More than 40 percent of the final energy demand in Germany is used for the provision of heat and cold in buildings. Consumption is subject to strong seasonal, daily and weekly fluctuations. Thermal storage is therefore a key technology for ensuring the flexible provision of heating and cooling in buildings. By using thermal and also electrical storage solutions, the generation and consumption of renewable energy can be decoupled from each other.
With the energy transformation and the greater availability of renewable energy, the requirements on the dimensioning and control of supply systems in buildings increases. In addition, global warming increases the need for building cooling. Building developers, property developers of large installations, technical building equipment suppliers as well as component and material manufacturers are increasingly faced with the challenge of providing heating and cooling in their buildings and systems in a demand-oriented, cost-effective and efficient manner.
Fraunhofer ISE develops and optimizes heat and cold storage systems for residential and office buildings as well as for power plants and industrial applications. In the building segment, we work on storage solutions for temperatures ranging from 0 to around 100 degrees Celsius, storage capacities of up to 500 kWh and a storage duration of a few hours up to several days. We cover the entire value chain and support our customers in the selection of suitable technologies, the development of new materials and components, the optimization of storage systems as well as in analysis, monitoring and operational optimization.
Fraunhofer ISE researches and develops solutions for various storage technologies:
Latent heat storage#
Phase change materials do not change their temperature during charging and discharging. The change in the state of aggregation is used for storage. In the case of a solid-liquid phase transition, the latent heat corresponds to the heat of melting or crystallization of the storage material. Within a defined, narrow temperature range, phase change materials offer significantly higher storage densities than conventional sensible storage materials. Phase change materials can be used in many applications in buildings and industry. They are also very well suited for temperature buffering in batteries, electronic components or household appliances. The development, characterization and selection of suitable phase change materials as well as the research of efficient methods for heat transfer are the main focus of Fraunhofer ISE's activities.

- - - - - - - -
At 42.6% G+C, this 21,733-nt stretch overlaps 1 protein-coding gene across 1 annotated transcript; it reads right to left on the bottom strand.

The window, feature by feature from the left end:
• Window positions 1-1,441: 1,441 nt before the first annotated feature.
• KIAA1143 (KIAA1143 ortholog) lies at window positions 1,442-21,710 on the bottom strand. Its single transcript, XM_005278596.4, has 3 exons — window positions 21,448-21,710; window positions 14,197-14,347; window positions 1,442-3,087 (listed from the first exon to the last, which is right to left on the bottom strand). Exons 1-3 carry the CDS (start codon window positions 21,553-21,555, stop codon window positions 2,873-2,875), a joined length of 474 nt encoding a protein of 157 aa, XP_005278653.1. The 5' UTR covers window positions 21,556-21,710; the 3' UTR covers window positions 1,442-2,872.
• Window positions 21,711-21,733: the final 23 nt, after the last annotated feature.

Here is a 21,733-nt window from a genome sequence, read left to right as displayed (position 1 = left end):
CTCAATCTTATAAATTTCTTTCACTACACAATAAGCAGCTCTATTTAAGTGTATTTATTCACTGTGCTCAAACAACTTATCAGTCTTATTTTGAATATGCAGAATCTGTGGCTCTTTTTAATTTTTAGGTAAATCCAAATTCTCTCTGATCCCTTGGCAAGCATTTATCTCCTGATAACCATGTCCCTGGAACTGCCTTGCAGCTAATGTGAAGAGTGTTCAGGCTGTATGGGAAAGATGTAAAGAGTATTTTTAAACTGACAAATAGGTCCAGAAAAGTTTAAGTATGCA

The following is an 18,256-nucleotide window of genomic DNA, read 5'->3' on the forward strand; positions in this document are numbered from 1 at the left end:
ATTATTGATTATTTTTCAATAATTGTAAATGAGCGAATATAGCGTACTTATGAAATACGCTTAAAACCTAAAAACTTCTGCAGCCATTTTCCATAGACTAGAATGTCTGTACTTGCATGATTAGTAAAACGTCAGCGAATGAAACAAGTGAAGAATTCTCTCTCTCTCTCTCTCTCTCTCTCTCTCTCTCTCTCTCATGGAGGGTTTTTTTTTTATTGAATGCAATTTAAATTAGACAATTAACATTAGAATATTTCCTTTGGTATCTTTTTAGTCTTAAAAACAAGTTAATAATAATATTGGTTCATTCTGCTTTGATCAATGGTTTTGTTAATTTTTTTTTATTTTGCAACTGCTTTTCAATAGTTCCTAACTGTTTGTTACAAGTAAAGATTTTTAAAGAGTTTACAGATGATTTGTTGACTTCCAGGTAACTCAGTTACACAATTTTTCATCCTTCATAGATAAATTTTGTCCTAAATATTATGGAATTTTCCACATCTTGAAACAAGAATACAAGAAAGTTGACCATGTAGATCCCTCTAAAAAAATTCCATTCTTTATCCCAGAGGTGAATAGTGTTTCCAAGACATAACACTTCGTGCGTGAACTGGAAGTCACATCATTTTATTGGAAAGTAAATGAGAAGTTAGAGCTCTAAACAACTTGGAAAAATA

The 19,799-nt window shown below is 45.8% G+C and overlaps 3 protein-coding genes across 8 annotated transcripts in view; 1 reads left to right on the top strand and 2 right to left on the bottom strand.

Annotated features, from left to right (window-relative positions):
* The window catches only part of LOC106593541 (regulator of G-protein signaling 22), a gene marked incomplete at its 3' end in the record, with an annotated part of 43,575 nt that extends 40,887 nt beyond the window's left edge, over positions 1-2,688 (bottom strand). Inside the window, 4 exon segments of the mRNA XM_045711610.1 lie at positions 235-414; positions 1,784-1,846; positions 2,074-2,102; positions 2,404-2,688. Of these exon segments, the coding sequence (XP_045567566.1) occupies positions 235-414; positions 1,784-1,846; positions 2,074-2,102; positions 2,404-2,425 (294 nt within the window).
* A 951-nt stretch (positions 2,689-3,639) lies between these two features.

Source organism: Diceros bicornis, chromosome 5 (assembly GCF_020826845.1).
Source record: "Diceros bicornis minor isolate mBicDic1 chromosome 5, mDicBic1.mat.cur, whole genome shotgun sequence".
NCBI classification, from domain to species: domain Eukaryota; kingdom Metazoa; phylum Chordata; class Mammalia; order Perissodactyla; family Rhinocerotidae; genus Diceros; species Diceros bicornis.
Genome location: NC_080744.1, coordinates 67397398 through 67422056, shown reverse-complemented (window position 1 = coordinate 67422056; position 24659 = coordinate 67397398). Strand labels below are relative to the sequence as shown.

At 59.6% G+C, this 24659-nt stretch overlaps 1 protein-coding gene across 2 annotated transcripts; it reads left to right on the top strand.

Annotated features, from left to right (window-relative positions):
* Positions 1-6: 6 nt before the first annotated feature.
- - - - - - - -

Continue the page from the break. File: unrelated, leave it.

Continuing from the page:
Sensible storage/water storage tanks#
Sensible heat storage using water as a heat transfer medium is already being used on a large scale in buildings for domestic hot water and space heating, e.g. as decentralized storage tanks in the home or as central storage systems for buildings and real estate, including residential areas. In these storage systems, the supply and extraction of thermal energy manifests itself noticeably by a temperature change. Water is very well suited as a heat transfer medium because it has a comparatively high specific heat capacity, is widely available and safe for the environment. Nevertheless, there are still R&D issues, e.g. with regard to reducing heat losses through better insulation or the development of optimized charging and discharging devices.
Sorptive systems store heat based on the physical interaction between two substances, the sorbent and the sorbate. Often the adsorption of gases on porous materials (adsorption) such as silica gels, zeolites or Metal Organic Frameworks (MOFs) is used, but liquids can and are also used for gas absorption. In thermochemical storage, the chemical bond between two substances is used for heat storage. The hydration (binding of water) of salts such as CaCl2, MgCl2 or MgSO4 is an example here. Both concepts offer a virtually loss-free possibility to store heat. Compared to sensible storage systems, sorption and thermochemical storage systems offer higher storage densities. They are used in the building sector in air conditioning and ventilation systems, for example. However, these systems require more complex systems and generally higher investment costs compared to purely sensible storage systems. Therefore, a comprehensive analysis of the system, the boundary conditions, the material, the reactor design and thus the costs of heat generation is essential in order to determine the advantages and disadvantages of different storage solutions.